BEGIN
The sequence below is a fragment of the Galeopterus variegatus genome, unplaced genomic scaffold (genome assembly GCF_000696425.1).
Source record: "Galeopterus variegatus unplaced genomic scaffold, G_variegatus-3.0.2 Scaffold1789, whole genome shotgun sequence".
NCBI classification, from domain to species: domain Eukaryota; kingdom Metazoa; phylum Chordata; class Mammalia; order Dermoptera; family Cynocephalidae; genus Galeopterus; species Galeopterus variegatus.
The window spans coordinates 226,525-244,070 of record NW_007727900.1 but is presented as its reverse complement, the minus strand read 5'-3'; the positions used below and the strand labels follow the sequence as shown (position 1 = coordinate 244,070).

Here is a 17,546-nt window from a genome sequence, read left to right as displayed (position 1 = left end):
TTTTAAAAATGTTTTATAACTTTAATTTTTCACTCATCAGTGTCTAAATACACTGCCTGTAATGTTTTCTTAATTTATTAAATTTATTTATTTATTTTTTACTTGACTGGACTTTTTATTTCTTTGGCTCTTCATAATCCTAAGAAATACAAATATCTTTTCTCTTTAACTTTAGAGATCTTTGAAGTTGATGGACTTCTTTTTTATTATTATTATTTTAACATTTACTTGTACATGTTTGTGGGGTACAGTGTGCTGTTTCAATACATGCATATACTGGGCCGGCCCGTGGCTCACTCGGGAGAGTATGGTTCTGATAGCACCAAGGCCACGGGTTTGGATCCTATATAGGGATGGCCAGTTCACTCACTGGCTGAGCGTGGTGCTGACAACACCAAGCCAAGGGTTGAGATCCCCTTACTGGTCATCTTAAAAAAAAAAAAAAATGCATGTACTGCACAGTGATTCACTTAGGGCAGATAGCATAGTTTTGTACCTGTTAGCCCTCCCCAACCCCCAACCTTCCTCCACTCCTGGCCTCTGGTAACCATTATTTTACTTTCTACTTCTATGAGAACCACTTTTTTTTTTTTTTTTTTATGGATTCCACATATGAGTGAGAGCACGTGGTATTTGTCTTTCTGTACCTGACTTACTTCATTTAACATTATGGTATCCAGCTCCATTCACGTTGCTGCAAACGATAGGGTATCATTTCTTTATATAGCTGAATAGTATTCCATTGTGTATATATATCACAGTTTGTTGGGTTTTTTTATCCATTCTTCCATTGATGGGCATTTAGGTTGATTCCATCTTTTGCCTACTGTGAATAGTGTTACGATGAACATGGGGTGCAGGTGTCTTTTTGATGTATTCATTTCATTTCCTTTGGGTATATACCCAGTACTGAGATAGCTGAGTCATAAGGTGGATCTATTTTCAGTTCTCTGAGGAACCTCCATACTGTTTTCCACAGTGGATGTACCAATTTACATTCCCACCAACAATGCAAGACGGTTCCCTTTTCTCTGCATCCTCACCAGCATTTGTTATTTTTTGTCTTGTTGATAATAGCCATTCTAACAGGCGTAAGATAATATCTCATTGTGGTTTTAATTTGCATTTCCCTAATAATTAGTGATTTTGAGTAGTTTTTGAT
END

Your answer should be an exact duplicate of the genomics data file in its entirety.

The sequence below is a fragment of the Galeopterus variegatus genome, unplaced genomic scaffold (genome assembly GCF_000696425.1).
Source record: "Galeopterus variegatus unplaced genomic scaffold, G_variegatus-3.0.2 Scaffold1789, whole genome shotgun sequence".
NCBI classification, from domain to species: domain Eukaryota; kingdom Metazoa; phylum Chordata; class Mammalia; order Dermoptera; family Cynocephalidae; genus Galeopterus; species Galeopterus variegatus.
The window spans coordinates 226,525-244,070 of record NW_007727900.1 but is presented as its reverse complement, the minus strand read 5'-3'; the positions used below and the strand labels follow the sequence as shown (position 1 = coordinate 244,070).

Here is a 17,546-nt window from a genome sequence, read left to right as displayed (position 1 = left end):
TTTTAAAAATGTTTTATAACTTTAATTTTTCACTCATCAGTGTCTAAATACACTGCCTGTAATGTTTTCTTAATTTATTAAATTTATTTATTTATTTTTTACTTGACTGGACTTTTTATTTCTTTGGCTCTTCATAATCCTAAGAAATACAAATATCTTTTCTCTTTAACTTTAGAGATCTTTGAAGTTGATGGACTTCTTTTTTATTATTATTATTTTAACATTTACTTGTACATGTTTGTGGGGTACAGTGTGCTGTTTCAATACATGCATATACTGGGCCGGCCCGTGGCTCACTCGGGAGAGTATGGTTCTGATAGCACCAAGGCCACGGGTTTGGATCCTATATAGGGATGGCCAGTTCACTCACTGGCTGAGCGTGGTGCTGACAACACCAAGCCAAGGGTTGAGATCCCCTTACTGGTCATCTTAAAAAAAAAAAAAAATGCATGTACTGCACAGTGATTCACTTAGGGCAGATAGCATAGTTTTGTACCTGTTAGCCCTCCCCAACCCCCAACCTTCCTCCACTCCTGGCCTCTGGTAACCATTATTTTACTTTCTACTTCTATGAGAACCACTTTTTTTTTTTTTTTTTTATGGATTCCACATATGAGTGAGAGCACGTGGTATTTGTCTTTCTGTACCTGACTTACTTCATTTAACATTATGGTATCCAGCTCCATTCACGTTGCTGCAAACGATAGGGTATCATTTCTTTATATAGCTGAATAGTATTCCATTGTGTATATATATCACAGTTTGTTGGGTTTTTTTATCCATTCTTCCATTGATGGGCATTTAGGTTGATTCCATCTTTTGCCTACTGTGAATAGTGTTACGATGAACATGGGGTGCAGGTGTCTTTTTGATGTATTCATTTCATTTCCTTTGGGTATATACCCAGTACTGAGATAGCTGAGTCATAAGGTGGATCTATTTTCAGTTCTCTGAGGAACCTCCATACTGTTTTCCACAGTGGATGTACCAATTTACATTCCCACCAACAATGCAAGACGGTTCCCTTTTCTCTGCATCCTCACCAGCATTTGTTATTTTTTGTCTTGTTGATAATAGCCATTCTAACAGGCGTAAGATAATATCTCATTGTGGTTTTAATTTGCATTTCCCTAATAATTAGTGATTTTGAGTAGTTTTTGAT